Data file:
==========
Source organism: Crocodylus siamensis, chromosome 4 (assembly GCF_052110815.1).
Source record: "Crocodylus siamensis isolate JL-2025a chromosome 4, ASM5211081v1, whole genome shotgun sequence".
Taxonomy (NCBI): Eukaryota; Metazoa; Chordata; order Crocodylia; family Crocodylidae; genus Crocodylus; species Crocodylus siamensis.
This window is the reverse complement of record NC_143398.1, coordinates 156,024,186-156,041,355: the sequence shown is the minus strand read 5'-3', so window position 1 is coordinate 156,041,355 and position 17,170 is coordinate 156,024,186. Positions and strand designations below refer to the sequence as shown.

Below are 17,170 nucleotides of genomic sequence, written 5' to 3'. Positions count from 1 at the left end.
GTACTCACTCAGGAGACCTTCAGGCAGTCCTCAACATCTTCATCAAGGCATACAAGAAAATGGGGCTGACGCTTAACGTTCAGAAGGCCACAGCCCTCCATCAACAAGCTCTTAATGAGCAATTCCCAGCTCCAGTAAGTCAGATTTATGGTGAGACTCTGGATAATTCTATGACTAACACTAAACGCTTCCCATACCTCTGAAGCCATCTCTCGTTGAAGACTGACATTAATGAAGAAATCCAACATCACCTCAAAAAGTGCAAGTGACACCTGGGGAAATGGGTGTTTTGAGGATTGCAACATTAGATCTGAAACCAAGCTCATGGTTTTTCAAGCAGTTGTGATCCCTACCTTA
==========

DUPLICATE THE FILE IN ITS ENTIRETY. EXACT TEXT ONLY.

Source organism: Crocodylus siamensis, chromosome 4 (assembly GCF_052110815.1).
Source record: "Crocodylus siamensis isolate JL-2025a chromosome 4, ASM5211081v1, whole genome shotgun sequence".
Taxonomy (NCBI): Eukaryota; Metazoa; Chordata; order Crocodylia; family Crocodylidae; genus Crocodylus; species Crocodylus siamensis.
This window is the reverse complement of record NC_143398.1, coordinates 156,024,186-156,041,355: the sequence shown is the minus strand read 5'-3', so window position 1 is coordinate 156,041,355 and position 17,170 is coordinate 156,024,186. Positions and strand designations below refer to the sequence as shown.

Below are 17,170 nucleotides of genomic sequence, written 5' to 3'. Positions count from 1 at the left end.
GTACTCACTCAGGAGACCTTCAGGCAGTCCTCAACATCTTCATCAAGGCATACAAGAAAATGGGGCTGACGCTTAACGTTCAGAAGGCCACAGCCCTCCATCAACAAGCTCTTAATGAGCAATTCCCAGCTCCAGTAAGTCAGATTTATGGTGAGACTCTGGATAATTCTATGACTAACACTAAACGCTTCCCATACCTCTGAAGCCATCTCTCGTTGAAGACTGACATTAATGAAGAAATCCAACATCACCTCAAAAAGTGCAAGTGACACCTGGGGAAATGGGTGTTTTGAGGATTGCAACATTAGATCTGAAACCAAGCTCATGGTTTTTCAAGCAGTTGTGATCCCTACCTTA